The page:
- There was an episode of The Fresh Prince of Bel-Air where Will and Carlton are driving a very nice car belonging to a friend of Uncle Phil. They get pulled over by the police for driving incredibly slowly, and then arrested with little regard for due process. During this all the writers contrast Will's cynicism with Carlton's Woobieish optimism in authority figures as he blunders through several actions that a well behaved rich kid can't see the shame but Will tries to advise him against.
- Everybody Hates Chris:
"And he walked with a black."
- Chris tells us that the only thing that can distract the cops from seeing a black kid in a car is two black kids in a car.
- Another had Chris selected for a police line-up because he 'fit the profile' along with several other black men who look nothing alike. Chris comments that he knows how profiling works, and the scene cuts away to a man giving a detailed description of the perp there looking for, and then the scene repeats again to reveal that all the officer heard when the man mentioned he was black, was the word black.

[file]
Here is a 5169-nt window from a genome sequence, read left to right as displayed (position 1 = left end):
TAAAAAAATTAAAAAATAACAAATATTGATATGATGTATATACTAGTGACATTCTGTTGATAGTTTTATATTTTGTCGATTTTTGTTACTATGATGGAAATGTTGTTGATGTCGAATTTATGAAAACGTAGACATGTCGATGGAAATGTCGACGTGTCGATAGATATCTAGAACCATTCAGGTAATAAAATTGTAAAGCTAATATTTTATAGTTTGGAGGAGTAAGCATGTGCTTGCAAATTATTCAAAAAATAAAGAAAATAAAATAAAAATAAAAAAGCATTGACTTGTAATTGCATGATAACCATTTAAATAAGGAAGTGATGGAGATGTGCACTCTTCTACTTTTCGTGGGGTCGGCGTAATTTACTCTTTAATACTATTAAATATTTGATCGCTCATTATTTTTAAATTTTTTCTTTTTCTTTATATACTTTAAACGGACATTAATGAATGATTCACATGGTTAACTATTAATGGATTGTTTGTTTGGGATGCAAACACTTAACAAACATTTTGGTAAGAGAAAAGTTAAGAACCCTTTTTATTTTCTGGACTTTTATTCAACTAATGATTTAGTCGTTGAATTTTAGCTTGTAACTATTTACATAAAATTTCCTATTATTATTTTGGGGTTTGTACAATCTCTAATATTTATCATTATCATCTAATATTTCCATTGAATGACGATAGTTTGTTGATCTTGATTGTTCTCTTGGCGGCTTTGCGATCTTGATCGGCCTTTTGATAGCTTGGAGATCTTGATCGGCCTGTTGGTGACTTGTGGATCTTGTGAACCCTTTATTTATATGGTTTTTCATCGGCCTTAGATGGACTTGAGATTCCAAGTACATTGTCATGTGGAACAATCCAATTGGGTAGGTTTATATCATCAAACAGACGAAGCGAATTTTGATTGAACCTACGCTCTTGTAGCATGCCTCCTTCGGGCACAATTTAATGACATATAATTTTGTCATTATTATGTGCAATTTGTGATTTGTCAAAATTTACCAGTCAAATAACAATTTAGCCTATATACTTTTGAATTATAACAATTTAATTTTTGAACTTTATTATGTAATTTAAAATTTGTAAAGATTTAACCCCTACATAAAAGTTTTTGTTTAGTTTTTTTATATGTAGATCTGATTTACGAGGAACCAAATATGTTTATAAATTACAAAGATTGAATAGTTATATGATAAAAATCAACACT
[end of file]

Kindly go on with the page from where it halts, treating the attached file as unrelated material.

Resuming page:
- There was an episode of Angel with evil zombie police racists or something where they need to get arrested by them and Gunn says it will be easy to get their attention because he'll be committing the offense of WWB - Walking While Black.
- Spoofed in Buffy the Vampire Slayer. Willow profiles the school records to determine who might be a werewolf.
Willow: There is one name that keeps getting spit out. Aggressive behavior, run-ins with authorities, about a screenful of violent incidents.Buffy: Okay, most of those were not my fault. Somebody else started 'em. I was just standing up for myself.